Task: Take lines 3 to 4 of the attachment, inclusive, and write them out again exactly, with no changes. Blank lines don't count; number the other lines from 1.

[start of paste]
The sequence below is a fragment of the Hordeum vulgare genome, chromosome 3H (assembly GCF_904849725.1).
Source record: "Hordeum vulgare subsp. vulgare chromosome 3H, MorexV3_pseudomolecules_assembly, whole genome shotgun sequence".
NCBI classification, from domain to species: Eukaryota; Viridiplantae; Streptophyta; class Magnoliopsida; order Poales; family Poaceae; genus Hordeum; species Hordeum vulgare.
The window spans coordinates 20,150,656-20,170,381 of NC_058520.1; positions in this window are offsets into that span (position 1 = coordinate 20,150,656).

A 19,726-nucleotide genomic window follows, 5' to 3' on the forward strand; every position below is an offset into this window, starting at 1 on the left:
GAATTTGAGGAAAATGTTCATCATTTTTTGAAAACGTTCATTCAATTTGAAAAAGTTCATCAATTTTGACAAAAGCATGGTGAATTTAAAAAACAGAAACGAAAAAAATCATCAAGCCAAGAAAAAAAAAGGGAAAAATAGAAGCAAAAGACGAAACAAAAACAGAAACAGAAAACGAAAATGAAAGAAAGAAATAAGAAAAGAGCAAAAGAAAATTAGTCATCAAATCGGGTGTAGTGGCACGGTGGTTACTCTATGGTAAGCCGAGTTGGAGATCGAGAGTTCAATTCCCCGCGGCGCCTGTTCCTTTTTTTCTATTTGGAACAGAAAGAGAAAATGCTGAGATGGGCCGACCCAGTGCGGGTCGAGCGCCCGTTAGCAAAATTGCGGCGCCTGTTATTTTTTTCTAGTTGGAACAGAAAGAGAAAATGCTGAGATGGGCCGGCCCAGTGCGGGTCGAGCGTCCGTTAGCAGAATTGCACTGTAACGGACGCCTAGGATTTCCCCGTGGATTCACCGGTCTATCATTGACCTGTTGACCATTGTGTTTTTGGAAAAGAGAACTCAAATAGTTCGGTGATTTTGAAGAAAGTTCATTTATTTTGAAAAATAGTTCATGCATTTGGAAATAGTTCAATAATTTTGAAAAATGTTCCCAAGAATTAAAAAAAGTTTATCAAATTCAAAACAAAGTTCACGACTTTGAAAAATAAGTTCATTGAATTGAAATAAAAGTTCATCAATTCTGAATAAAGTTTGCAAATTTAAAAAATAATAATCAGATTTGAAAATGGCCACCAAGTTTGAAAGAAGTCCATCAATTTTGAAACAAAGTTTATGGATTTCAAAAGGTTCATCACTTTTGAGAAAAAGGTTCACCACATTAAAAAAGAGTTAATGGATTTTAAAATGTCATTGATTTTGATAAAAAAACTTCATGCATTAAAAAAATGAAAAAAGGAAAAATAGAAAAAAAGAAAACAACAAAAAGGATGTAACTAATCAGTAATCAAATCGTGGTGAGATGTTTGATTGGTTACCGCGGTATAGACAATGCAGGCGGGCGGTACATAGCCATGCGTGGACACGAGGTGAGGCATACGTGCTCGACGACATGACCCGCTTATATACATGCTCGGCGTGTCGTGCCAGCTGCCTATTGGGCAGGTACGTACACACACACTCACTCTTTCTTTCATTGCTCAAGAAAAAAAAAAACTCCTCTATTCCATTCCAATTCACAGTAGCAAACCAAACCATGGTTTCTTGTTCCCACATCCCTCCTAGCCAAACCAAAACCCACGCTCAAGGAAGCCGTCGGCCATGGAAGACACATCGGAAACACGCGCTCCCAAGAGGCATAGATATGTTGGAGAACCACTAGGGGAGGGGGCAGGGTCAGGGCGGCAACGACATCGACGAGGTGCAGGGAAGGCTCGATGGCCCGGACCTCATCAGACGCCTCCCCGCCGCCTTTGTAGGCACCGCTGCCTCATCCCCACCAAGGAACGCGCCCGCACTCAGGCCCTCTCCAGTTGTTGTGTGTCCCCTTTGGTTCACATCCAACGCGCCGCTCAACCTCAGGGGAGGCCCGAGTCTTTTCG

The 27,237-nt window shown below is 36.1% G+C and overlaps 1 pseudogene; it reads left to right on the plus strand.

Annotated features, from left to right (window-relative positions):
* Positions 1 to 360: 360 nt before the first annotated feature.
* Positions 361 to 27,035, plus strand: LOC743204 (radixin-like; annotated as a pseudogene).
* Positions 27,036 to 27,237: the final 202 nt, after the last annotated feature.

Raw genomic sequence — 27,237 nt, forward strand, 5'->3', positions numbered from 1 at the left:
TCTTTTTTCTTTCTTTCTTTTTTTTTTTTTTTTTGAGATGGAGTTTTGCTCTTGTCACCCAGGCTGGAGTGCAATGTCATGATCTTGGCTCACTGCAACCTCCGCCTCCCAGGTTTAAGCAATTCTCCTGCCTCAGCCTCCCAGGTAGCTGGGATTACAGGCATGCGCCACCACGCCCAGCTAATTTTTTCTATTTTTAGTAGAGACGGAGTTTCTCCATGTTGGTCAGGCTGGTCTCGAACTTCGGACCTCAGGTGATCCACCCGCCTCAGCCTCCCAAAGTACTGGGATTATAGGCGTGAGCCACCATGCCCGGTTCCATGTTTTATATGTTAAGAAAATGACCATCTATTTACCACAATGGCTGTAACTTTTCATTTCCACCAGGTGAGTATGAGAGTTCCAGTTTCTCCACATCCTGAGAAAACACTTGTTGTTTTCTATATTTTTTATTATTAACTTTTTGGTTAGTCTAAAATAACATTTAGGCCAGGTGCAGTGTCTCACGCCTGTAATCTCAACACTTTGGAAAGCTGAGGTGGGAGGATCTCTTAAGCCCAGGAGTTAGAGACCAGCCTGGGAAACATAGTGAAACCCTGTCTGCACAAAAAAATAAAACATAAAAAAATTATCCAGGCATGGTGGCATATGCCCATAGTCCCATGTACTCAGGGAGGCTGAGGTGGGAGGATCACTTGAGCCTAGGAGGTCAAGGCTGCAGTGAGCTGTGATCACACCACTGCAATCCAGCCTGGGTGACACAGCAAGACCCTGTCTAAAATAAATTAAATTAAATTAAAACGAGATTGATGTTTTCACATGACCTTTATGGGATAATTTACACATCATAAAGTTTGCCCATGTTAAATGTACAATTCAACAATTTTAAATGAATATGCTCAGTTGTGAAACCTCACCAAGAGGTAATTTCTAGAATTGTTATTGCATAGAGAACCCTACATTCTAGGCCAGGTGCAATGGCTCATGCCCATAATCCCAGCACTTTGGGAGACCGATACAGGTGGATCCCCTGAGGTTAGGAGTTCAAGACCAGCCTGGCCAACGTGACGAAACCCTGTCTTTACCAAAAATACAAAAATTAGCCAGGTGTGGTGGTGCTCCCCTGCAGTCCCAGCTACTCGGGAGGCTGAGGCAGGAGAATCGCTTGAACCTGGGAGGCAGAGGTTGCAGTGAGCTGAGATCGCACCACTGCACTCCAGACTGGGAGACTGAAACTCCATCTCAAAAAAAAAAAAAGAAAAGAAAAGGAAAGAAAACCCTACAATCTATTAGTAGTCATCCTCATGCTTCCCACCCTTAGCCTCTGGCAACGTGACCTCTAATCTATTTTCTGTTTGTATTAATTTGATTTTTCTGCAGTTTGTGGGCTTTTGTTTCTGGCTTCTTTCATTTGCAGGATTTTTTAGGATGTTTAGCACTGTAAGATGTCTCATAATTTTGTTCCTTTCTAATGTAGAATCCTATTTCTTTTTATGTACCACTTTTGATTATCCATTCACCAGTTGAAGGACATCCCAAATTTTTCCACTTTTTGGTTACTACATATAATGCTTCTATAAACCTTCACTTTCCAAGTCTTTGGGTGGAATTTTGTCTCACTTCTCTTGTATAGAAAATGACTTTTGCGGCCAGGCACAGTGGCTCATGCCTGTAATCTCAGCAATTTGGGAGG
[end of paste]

NCBI classification, from domain to species: Eukaryota; Viridiplantae; Streptophyta; class Magnoliopsida; order Poales; family Poaceae; genus Hordeum; species Hordeum vulgare.
The window spans coordinates 20,150,656-20,170,381 of NC_058520.1; positions in this window are offsets into that span (position 1 = coordinate 20,150,656).